Coffee Versus Tea

Tea and coffee are the most popular hot drinks in the world and are likely to remain so for many years to come. Tea drinkers often speak of their favorite beverage's soothing properties and health benefits while coffee drinkers appreciate the energizing effect afforded by a cup of "Joe". Here's how these two drinks compare to each other.

Coffee

Coffee is made from the roasted seeds or beans of the coffee plant, a small tree or shrub that grows in over 70 countries, including Latin America, Southeast Asia, South Asia and Africa. It is believed to have originated in the Arab world in the 15th century. Today, coffee is one of the world's most valuable and widely traded commodities.

Coffee is brewed in a number of ways, including percolation, dripping hot water through grains, French press immersion, or simply adding grains directly to a pot of water and boiling.



Tea

Tea is made from the cured leaves of the Camellia sinensis plant, which grows in tropical and sub-tropical climates. The biggest tea-producing countries/regions are China, India, Sri Lanka, Taiwan, Japan, and east Africa. After water, tea is the most widely consumed beverage in the world.

There are four main types of tea: green tea, black tea, oolong tea and white tea. All tea comes from the same plant. The variety of tea plant and processing determine the type of tea. For example, black tea is made from leaves that are wilted and oxidized. White tea is made from unwilted and unoxidized leaves.

The traditional method of making tea is to place tea leaves, either directly or in a tea infuser, into a pot or cup and pour hot water over the leaves. The tea is then allowed to steep for several minutes before serving.

Caffeine Content

Coffee contains roughly twice as much caffeine as tea although the actual amount varies widely based on factors such as the type of bean, roasting, grinding, and brewing time. An 8 ounce serving of generic brewed coffee contains anywhere from 80 to 200 mg of caffeine. An 8 ounce serving of Dunkin Donuts coffee has just over 100 mg of caffeine.

The caffeine content in tea is also affected by a number of factors including brewing time, brewing temperature, tea grade and tea variety. Black tea generally has 40 to 60 mg of caffeine per 8 ounce serving (although it can be as high as 120 mg). Green tea and white tea have less caffeine than black tea.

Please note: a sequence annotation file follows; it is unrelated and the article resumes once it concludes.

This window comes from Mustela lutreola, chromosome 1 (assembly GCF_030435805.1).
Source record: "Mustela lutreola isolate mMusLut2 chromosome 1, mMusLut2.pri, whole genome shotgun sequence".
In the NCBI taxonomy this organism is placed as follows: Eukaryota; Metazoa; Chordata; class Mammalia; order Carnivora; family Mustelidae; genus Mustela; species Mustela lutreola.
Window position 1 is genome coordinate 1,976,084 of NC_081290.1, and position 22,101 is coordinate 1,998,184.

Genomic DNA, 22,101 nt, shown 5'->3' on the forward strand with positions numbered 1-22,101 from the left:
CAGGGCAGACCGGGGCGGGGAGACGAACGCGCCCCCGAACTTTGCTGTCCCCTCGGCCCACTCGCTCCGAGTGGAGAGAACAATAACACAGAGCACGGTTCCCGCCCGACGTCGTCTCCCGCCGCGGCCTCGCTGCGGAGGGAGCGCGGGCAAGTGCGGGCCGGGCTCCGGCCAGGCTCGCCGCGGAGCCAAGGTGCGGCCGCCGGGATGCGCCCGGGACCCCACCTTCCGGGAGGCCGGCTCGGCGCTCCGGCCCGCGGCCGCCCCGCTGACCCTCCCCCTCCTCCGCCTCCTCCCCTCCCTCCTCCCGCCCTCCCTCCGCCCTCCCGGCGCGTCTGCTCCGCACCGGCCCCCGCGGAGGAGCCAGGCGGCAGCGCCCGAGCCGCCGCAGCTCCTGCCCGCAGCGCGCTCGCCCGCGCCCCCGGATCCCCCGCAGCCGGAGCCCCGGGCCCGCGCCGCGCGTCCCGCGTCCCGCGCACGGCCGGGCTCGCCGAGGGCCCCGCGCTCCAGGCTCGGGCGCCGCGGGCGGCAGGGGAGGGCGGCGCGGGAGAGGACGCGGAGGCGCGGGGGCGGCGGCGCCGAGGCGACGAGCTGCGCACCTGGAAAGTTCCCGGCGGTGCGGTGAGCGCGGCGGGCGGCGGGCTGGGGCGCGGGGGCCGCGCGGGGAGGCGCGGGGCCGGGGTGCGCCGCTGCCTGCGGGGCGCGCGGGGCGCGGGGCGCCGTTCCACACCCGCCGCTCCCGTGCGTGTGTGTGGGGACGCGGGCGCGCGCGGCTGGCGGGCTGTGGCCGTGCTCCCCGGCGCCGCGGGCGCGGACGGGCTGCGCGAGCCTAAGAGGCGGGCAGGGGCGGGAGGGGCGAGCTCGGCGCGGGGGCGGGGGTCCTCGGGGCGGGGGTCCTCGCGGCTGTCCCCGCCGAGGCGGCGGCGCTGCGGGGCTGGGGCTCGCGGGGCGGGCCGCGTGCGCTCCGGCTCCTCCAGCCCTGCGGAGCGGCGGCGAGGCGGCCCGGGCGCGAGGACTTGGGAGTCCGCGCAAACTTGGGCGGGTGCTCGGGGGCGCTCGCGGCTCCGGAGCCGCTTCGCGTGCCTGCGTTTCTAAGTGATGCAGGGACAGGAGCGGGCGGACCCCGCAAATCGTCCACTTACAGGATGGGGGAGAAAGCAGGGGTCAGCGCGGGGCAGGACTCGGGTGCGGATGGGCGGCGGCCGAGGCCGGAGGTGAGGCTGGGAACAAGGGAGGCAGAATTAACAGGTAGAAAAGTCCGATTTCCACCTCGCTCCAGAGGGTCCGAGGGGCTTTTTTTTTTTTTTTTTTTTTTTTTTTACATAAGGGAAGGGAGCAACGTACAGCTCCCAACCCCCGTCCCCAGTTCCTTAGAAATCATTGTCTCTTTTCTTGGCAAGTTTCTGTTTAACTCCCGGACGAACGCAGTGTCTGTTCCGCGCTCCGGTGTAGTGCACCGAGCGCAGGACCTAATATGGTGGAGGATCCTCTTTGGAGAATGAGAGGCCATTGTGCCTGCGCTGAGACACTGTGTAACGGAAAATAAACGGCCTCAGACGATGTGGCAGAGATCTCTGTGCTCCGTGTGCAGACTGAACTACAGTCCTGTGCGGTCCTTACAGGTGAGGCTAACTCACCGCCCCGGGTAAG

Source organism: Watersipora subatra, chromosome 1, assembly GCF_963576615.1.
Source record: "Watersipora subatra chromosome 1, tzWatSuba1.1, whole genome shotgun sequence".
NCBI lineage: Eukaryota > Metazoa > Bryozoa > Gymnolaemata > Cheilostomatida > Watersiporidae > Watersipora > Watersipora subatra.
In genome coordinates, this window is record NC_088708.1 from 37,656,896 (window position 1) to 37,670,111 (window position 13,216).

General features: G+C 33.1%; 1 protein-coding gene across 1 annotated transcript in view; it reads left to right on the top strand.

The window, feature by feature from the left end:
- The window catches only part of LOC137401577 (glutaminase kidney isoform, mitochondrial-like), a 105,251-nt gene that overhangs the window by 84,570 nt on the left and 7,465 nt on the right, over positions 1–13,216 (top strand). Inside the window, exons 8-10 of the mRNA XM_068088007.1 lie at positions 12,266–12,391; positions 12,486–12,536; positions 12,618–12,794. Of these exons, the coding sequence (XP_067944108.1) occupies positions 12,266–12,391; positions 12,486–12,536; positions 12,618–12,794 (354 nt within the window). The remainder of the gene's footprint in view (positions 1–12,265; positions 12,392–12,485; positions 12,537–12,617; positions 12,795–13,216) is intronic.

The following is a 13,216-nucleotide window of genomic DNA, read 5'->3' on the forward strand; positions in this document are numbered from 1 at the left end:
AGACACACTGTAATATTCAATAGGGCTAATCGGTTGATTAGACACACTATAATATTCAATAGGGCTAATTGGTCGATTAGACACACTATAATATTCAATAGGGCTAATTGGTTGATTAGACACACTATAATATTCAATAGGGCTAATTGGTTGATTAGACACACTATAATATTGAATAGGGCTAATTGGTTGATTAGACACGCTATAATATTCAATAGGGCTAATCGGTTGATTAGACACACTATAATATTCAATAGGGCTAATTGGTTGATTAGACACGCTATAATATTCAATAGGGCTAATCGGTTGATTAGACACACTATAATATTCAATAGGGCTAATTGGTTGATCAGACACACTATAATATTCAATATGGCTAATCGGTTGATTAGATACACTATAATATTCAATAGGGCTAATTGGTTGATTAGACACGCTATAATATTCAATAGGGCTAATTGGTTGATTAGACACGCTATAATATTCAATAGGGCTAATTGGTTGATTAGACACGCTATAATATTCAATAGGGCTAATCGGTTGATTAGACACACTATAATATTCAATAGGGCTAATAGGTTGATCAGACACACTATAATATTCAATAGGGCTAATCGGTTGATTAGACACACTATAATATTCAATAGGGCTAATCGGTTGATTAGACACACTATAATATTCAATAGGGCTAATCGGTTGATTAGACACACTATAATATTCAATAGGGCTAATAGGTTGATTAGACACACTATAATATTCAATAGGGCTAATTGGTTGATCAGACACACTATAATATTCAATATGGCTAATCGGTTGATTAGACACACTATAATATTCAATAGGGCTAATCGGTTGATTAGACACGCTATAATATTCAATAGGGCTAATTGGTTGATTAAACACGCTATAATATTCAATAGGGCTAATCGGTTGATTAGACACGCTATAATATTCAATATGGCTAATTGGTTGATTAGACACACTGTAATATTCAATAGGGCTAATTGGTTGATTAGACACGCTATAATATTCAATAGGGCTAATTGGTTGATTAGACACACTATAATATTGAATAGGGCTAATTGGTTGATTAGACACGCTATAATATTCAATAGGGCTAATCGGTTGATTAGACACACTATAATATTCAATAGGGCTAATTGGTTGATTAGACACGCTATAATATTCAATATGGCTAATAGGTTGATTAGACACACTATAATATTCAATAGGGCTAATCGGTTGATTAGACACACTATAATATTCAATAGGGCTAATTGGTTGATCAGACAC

Iced tea generally has less caffeine than hot tea. For example, an 8-oz serving of Arizona Iced Tea (black) only has 16 mg of caffeine. Their green tea version has 8 mg of caffeine.

Health Benefits

There is a growing body of evidence that coffee and tea are both good for you but in different ways. In particular, coffee drinkers are less likely to suffer from type 2 diabetes, dementia, Parkinson's, asthmam gallstones, certain cancers, heart rhythm problems, and strokes.

Compared to coffee, tea has a larger number of beneficial antioxidants such as plant polyphenols, flavonoids, catechins, and tannins. White tea has the most, followed by green tea, and then black tea. Antioxidants prevent inflammation of blood vessels, and have been linked to reduced risk for cancer.

Like coffee, tea has a stimulating effect due to the caffeine content although it is a gentler lift. Tea also has a calming, soothing effect that helps to relieve unhealthy stress.

Tooth Staining

Coffee and tea, especially black and green tea, can cause tooth discoloration. To minimize tooth staining, consume no more than 1 to 2 cups of either type of drink per day and brush immediately after finishing the drink.

Other Considerations

Reheated coffee does not taste nearly as good as a freshly brewed batch because coffee loses its flavor and aroma within about half an hour after being brewed. It also develops a bitter, acidy taste. Tea tends to fare better when reheated.

Coffee breath tends to be more objectionable than tea breath to non-drinkers. Keep this is mind - especially on a first date!